English

Definition of recoil verb from the Oxford Advanced Learner's Dictionary

     

    recoil

     verb
    verb
    BrE BrE//rɪˈkɔɪl//
     
    ; NAmE NAmE//rɪˈkɔɪl//
     
    Verb Forms present simple I / you / we / they recoil
    BrE BrE//rɪˈkɔɪl//
     
    ; NAmE NAmE//rɪˈkɔɪl//
     
    he / she / it recoils
    BrE BrE//rɪˈkɔɪlz//
     
    ; NAmE NAmE//rɪˈkɔɪlz//
     
    past simple recoiled
    BrE BrE//rɪˈkɔɪld//
     
    ; NAmE NAmE//rɪˈkɔɪld//
     
    past participle recoiled
    BrE BrE//rɪˈkɔɪld//
     
    ; NAmE NAmE//rɪˈkɔɪld//
     
    -ing form recoiling
    BrE BrE//rɪˈkɔɪlɪŋ//
     
    ; NAmE NAmE//rɪˈkɔɪlɪŋ//
     
    Fear
     
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  1. 1[intransitive] to move your body quickly away from somebody/something because you find them or it frightening or unpleasant synonym flinch recoil (from somebody/something) She recoiled from his touch. recoil (at something) He recoiled in horror at the sight of the corpse. See related entries: Fear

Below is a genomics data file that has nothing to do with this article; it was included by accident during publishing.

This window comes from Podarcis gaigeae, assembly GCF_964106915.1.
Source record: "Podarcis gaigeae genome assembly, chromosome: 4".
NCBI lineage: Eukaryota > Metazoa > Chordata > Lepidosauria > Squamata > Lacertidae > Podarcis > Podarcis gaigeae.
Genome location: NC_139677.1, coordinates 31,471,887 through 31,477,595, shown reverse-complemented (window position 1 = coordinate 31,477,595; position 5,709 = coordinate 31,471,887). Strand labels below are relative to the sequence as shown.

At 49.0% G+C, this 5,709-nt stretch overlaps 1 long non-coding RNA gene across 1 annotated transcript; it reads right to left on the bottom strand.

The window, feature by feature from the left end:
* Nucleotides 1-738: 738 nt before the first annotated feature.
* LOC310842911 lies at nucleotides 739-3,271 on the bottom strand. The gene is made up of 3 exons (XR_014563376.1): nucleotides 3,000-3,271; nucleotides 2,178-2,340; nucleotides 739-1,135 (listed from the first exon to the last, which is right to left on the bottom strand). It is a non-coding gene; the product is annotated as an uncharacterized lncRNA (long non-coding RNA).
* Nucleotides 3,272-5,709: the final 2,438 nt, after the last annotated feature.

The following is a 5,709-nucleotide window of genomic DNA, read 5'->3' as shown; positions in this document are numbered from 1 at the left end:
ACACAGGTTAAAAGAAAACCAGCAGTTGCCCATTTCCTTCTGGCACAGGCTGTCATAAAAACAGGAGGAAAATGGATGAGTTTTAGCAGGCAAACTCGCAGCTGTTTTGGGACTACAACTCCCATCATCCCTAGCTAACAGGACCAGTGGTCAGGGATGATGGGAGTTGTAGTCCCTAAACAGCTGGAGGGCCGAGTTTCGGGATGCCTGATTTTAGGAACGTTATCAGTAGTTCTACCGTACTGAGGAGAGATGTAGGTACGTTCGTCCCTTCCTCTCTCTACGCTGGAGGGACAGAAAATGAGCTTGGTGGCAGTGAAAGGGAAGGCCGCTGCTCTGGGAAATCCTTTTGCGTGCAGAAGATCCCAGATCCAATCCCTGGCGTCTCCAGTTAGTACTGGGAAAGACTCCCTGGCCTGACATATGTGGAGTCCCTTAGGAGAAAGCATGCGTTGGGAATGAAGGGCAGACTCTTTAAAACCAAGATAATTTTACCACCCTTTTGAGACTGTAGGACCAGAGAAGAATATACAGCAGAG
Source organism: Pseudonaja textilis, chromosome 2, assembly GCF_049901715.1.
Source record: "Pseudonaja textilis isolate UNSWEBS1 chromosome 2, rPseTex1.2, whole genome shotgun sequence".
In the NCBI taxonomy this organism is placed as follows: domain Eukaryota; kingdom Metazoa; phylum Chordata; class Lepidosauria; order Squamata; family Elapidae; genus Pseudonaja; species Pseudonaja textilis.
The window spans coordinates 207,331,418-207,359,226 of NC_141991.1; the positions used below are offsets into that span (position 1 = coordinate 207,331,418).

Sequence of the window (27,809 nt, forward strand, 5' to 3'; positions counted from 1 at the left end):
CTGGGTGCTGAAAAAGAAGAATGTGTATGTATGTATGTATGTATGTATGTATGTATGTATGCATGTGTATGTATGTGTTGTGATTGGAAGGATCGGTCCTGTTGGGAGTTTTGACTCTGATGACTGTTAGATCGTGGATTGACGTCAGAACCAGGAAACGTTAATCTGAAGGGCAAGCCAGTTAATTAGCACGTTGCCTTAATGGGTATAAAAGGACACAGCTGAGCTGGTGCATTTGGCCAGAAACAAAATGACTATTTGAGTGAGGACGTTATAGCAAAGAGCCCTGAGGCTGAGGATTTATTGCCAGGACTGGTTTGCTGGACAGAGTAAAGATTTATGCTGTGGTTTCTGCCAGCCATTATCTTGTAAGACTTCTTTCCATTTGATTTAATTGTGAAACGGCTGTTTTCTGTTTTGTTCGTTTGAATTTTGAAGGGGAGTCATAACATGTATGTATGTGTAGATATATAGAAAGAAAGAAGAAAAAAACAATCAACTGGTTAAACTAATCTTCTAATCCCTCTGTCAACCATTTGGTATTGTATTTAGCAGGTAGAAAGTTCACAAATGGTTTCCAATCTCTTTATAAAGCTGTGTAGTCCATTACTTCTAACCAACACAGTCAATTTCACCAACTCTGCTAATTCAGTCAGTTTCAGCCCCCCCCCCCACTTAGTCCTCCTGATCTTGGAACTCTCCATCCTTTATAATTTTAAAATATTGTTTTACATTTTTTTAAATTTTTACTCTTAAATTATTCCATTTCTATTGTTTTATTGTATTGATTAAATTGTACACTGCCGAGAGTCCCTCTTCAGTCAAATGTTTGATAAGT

2. 2[intransitive] recoil (from something/from doing something) | recoil (at something) to react to an idea or a situation with strong dislike or fear synonym shrink She recoiled from the idea of betraying her own brother.
  3. 3[intransitive] (of a gun) to move suddenly backwards when you fire it
  4. Word Origin Middle English (denoting the act of retreating): from Old French reculer ‘move back’, based on Latin culus ‘buttocks’.Extra examples As he leaned towards her she instinctively recoiled. Carlos recoiled a little at the sharpness in my voice. He recoiled in apparent disgust. She felt him recoil from her, frightened.
See the Oxford Advanced American Dictionary entry: recoil

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